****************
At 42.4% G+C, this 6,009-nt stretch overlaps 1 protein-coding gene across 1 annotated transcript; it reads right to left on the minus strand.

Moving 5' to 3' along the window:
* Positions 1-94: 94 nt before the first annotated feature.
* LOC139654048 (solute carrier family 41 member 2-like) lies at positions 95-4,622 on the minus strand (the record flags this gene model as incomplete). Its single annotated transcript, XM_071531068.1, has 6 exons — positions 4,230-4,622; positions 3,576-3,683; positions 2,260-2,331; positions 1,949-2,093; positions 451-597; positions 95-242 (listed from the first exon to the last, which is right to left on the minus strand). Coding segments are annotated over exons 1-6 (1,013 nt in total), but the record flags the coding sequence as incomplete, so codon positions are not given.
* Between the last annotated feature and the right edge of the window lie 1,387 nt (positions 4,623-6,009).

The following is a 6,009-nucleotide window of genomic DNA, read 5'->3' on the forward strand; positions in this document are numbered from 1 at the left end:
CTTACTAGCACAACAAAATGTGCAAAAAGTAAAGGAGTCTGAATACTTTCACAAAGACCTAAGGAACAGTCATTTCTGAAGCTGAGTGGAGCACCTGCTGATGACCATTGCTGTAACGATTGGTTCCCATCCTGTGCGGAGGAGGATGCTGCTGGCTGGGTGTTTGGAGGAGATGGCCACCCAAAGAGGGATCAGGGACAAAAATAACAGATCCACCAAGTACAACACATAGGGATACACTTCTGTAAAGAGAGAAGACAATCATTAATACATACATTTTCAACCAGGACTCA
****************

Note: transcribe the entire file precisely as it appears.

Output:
At 42.4% G+C, this 6,009-nt stretch overlaps 1 protein-coding gene across 1 annotated transcript; it reads right to left on the minus strand.

Moving 5' to 3' along the window:
* Positions 1-94: 94 nt before the first annotated feature.
* LOC139654048 (solute carrier family 41 member 2-like) lies at positions 95-4,622 on the minus strand (the record flags this gene model as incomplete). Its single annotated transcript, XM_071531068.1, has 6 exons — positions 4,230-4,622; positions 3,576-3,683; positions 2,260-2,331; positions 1,949-2,093; positions 451-597; positions 95-242 (listed from the first exon to the last, which is right to left on the minus strand). Coding segments are annotated over exons 1-6 (1,013 nt in total), but the record flags the coding sequence as incomplete, so codon positions are not given.
* Between the last annotated feature and the right edge of the window lie 1,387 nt (positions 4,623-6,009).

The following is a 6,009-nucleotide window of genomic DNA, read 5'->3' on the forward strand; positions in this document are numbered from 1 at the left end:
CTTACTAGCACAACAAAATGTGCAAAAAGTAAAGGAGTCTGAATACTTTCACAAAGACCTAAGGAACAGTCATTTCTGAAGCTGAGTGGAGCACCTGCTGATGACCATTGCTGTAACGATTGGTTCCCATCCTGTGCGGAGGAGGATGCTGCTGGCTGGGTGTTTGGAGGAGATGGCCACCCAAAGAGGGATCAGGGACAAAAATAACAGATCCACCAAGTACAACACATAGGGATACACTTCTGTAAAGAGAGAAGACAATCATTAATACATACATTTTCAACCAGGACTCA